Why in the world is it okay to make fun of (New Jersey) Governor Chris Christie’s weight? The barbs and remarks began to gain momentum when he ran for office. By now they’ve become practically a requirement when his name is mentioned. These (usually very un-funny) jibes aren’t political in nature (though likely invoked by non-supporters.) They don’t reference his platform or governing. They’re more of the junior high school “fatty fatty” genre.
Why? Is it merely because it’s so easy? We see a large person in front of us and the (lame) comments come to mind? Probably not. Is it because he’s not just obese but bombastic? If he were affable, less caustic and perhaps a bit humble, would we not feel the need tease? Maybe.
People in the political spotlight will always endure some teasing. It’s how we manage our “Stars! They’re just like us!” issues. For at least a decade we’ve made every joke (and non-joke) about HIllary’s pantsuits. Sarah Palin’s choice of clothes, hairstyles and accessories were more newsworthy than her speeches. Male candidate’s hair is often the subject of junior high school-ey note. But these all seem playful (slow news day) observations versus the mean spirited remarks about Christie’s weight.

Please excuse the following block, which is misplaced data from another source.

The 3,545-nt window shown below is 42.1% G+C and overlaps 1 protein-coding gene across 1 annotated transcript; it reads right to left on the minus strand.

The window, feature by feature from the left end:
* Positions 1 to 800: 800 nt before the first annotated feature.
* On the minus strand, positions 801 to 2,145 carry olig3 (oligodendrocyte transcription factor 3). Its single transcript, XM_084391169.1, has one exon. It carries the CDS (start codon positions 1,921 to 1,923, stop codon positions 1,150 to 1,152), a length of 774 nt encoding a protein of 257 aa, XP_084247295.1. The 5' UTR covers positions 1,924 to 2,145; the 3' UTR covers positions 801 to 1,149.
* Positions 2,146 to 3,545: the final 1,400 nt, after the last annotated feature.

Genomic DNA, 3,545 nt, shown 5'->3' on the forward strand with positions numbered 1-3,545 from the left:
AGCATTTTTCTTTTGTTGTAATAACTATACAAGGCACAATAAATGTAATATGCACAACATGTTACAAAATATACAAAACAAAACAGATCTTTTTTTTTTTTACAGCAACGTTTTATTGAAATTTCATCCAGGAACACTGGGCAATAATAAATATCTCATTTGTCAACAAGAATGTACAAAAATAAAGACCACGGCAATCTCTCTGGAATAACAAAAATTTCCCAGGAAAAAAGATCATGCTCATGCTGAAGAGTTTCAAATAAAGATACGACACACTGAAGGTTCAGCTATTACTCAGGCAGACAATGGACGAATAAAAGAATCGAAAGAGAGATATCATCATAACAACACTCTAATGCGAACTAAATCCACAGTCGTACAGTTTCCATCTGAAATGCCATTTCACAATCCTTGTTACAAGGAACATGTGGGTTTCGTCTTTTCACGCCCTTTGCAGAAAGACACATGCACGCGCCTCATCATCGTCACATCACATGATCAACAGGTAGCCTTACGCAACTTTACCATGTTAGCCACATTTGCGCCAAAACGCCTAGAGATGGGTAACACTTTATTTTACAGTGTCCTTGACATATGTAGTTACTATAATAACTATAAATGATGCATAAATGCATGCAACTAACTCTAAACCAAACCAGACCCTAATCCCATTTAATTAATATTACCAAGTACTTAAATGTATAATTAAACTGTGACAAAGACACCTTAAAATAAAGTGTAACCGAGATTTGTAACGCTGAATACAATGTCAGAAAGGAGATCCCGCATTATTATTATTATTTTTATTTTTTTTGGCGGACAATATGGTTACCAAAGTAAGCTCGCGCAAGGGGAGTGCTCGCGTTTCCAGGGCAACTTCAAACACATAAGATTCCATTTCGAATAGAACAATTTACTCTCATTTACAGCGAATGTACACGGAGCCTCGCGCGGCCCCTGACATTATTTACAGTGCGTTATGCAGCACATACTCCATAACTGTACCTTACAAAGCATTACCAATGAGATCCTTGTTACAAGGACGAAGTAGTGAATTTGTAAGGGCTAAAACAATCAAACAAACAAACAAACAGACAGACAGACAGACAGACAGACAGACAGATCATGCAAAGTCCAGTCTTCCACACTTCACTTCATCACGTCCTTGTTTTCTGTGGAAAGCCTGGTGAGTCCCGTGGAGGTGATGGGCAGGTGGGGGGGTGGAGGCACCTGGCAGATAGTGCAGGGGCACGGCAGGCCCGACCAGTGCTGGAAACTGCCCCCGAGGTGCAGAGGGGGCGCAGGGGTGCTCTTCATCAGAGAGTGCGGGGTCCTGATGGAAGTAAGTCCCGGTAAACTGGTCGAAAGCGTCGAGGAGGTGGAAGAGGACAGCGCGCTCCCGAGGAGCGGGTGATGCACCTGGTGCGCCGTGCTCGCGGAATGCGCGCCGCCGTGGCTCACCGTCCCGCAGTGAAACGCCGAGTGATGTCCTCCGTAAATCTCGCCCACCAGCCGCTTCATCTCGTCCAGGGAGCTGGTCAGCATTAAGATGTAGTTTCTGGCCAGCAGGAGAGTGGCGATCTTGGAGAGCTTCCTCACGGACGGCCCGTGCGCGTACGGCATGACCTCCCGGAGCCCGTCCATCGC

Perhaps people see the accumulation of his poundage as the result of his character. Maybe, despite every marketing attempts of the diet industry, we really do believe that obesity is the result of our own doing. Maybe, as we ‘grow’ as a nation we are also increasing our sense of self-loathing. Or maybe we just don’t like what the guy says or stands for and we’re not terribly clever in how we express it. Hopefully that is not the case. There are many valid reasons to dislike the governor and they should be expressed. Making fun of his weight isn’t just distasteful it detracts from what we should be discussing.